iPads for Cognitive Skills in EFL Primary Classrooms: A Case Study in Saudi Arabia

  •  Jawza Alshammari    
  •  Ruth Reynolds    
  •  Kate Ferguson-Patrick    


This research study was designed to clarify the effectiveness of innovative technology use in order to develop cognitive skills in Saudi Arabia with particular focus on the use of iPads in English as a Foreign Language (EFL) classes. New technology approaches are continually being implemented in educational environments but there is often lagging analysis as to the effectiveness of these approaches. In the context under review the implementation of iPads represented a significant shift from using paper and pen to using a portable touchpad and digital pen. This qualitative study comprising observations, interviews and focus groups with teachers and students in four primary EFL primary classrooms in Saudi Arabia. It aimed to investigate any links between EFL teaching approaches, revised Bloom’s Taxonomy of thinking skills and the use of iPads. The findings indicated an unevenness in the application of revised Bloom’s Taxonomy in English instruction generally and most iPad teaching practices were represented at lower order thinking levels (Remember, Understand and Apply). Also, flexible use of iPads when teaching-learning EFL represented levels of revised Bloom’s Taxonomy which aligns with specific roles of; teacher (T), teacher-student shared role (TS) and student (S) and plays a part in representing cognitive skills. These findings contribute to tablet devices use in language learning literature by highlighting the ‘how’ of EFL instruction based on revised Bloom’s Taxonomy.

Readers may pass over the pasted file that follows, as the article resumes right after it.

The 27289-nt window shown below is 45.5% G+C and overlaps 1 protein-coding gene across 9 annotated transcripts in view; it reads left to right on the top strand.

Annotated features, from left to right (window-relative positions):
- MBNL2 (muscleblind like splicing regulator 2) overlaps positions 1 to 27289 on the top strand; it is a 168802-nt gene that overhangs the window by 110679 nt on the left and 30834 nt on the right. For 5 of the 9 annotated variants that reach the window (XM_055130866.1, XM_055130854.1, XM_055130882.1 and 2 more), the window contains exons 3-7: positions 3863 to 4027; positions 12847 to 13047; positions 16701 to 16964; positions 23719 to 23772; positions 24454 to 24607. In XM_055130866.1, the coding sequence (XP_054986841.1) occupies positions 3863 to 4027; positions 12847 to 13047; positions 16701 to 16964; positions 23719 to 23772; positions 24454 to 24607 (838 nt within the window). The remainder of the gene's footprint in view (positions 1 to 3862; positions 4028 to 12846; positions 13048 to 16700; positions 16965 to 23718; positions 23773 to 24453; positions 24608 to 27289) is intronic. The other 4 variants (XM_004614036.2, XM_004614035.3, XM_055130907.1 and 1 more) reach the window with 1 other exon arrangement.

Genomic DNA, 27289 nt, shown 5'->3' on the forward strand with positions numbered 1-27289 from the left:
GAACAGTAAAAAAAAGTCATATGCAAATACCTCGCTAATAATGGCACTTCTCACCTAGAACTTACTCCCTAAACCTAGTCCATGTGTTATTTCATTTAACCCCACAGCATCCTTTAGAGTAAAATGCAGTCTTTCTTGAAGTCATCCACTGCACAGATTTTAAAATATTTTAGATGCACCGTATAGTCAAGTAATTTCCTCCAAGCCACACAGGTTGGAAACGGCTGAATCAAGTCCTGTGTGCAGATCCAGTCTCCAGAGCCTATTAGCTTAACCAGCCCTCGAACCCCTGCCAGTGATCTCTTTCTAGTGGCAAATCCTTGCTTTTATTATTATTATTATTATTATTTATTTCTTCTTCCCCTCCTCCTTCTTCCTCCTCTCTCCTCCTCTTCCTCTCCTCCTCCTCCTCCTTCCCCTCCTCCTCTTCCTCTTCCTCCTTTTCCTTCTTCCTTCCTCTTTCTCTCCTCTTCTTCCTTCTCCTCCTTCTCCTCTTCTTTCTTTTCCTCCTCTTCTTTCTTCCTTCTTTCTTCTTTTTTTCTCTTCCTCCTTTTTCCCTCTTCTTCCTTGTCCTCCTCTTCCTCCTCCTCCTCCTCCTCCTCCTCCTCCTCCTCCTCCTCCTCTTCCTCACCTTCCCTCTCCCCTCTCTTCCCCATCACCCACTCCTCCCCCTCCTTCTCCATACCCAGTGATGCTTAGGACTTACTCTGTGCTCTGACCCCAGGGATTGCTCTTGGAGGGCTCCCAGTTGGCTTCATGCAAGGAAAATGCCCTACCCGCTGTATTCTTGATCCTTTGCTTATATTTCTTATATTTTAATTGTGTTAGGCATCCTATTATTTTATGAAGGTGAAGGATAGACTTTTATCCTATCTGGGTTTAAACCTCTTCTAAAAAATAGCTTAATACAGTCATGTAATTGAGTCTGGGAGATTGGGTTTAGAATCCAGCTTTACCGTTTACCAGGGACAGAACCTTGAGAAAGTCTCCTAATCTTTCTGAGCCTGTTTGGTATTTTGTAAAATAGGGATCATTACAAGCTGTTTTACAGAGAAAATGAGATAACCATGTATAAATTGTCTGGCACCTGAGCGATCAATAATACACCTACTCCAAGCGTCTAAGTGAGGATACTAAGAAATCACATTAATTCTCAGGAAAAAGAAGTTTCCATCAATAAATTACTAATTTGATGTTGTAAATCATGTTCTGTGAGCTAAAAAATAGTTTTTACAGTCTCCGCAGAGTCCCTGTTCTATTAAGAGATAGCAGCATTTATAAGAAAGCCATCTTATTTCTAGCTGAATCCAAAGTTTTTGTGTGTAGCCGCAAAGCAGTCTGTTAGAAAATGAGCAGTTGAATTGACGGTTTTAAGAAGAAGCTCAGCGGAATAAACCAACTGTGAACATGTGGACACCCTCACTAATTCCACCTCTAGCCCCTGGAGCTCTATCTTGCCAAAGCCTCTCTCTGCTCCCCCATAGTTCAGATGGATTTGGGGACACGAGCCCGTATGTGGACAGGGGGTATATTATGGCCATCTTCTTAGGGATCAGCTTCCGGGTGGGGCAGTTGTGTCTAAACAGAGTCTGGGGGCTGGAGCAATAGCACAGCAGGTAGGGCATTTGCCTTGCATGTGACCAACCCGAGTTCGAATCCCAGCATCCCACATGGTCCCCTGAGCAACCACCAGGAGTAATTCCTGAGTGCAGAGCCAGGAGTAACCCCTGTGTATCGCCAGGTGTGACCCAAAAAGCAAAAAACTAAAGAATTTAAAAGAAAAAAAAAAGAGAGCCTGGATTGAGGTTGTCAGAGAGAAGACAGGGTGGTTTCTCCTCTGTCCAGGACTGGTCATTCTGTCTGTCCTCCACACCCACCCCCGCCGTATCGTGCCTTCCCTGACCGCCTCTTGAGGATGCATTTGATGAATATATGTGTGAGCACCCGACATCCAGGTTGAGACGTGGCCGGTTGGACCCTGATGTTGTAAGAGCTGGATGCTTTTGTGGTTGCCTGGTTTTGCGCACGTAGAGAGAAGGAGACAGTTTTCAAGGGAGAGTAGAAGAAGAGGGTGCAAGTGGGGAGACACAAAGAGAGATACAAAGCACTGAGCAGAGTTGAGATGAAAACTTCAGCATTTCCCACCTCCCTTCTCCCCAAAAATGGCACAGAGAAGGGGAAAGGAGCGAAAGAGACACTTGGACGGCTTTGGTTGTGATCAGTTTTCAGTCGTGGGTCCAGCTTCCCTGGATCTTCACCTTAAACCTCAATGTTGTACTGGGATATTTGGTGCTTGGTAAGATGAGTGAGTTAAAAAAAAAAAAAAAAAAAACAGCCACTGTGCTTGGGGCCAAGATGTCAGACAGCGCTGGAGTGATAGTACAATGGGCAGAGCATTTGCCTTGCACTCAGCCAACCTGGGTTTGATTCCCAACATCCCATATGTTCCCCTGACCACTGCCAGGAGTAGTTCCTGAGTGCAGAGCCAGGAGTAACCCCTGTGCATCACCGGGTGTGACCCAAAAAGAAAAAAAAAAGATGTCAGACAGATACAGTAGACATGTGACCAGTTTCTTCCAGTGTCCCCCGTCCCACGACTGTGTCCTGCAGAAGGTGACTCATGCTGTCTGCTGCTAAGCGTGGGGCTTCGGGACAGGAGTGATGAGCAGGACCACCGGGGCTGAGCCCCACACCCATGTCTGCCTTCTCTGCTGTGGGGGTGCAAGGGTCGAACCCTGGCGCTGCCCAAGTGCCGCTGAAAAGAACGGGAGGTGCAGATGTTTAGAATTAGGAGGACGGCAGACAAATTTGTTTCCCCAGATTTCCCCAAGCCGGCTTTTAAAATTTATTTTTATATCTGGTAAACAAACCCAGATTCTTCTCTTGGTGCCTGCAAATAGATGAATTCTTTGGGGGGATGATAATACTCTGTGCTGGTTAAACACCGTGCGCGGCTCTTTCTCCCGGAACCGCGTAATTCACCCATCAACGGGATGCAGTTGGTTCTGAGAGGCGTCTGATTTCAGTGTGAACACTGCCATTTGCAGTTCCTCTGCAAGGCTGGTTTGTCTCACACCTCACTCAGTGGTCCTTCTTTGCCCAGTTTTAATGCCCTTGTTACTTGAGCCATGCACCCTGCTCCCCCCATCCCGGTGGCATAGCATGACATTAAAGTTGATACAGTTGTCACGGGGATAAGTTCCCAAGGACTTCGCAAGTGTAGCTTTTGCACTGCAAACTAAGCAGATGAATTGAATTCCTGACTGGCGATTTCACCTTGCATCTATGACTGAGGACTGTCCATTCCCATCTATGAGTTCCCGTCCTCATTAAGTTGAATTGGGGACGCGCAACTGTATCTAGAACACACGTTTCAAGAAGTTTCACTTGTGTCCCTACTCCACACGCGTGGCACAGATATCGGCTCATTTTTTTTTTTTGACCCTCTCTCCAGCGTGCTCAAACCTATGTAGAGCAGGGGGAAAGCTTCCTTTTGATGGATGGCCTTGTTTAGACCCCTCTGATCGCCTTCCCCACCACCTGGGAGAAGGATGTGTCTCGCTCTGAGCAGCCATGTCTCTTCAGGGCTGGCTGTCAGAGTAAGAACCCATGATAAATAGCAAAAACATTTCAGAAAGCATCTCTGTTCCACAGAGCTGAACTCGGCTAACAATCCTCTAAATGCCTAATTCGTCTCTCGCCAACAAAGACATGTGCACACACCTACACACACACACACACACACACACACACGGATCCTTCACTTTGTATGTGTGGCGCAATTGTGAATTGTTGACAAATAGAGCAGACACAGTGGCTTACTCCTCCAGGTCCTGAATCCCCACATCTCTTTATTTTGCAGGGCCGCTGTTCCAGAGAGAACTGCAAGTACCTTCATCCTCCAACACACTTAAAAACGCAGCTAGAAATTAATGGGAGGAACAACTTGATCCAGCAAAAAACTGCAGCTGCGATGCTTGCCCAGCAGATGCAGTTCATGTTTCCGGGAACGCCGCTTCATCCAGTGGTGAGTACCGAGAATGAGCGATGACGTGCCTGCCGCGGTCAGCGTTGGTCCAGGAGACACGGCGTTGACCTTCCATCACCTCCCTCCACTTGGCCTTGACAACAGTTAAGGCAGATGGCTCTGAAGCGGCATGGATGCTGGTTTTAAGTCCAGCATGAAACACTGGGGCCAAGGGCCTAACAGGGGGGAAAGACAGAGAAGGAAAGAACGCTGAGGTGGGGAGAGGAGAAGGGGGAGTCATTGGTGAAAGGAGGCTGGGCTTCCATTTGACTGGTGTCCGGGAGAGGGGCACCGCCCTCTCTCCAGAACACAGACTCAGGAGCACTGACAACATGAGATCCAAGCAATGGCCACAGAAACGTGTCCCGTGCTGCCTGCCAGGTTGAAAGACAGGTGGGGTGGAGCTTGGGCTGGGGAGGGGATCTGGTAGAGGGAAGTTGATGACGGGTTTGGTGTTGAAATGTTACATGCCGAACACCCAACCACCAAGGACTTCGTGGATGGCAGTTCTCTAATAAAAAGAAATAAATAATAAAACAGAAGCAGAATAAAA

This work is licensed under a Creative Commons Attribution 4.0 License.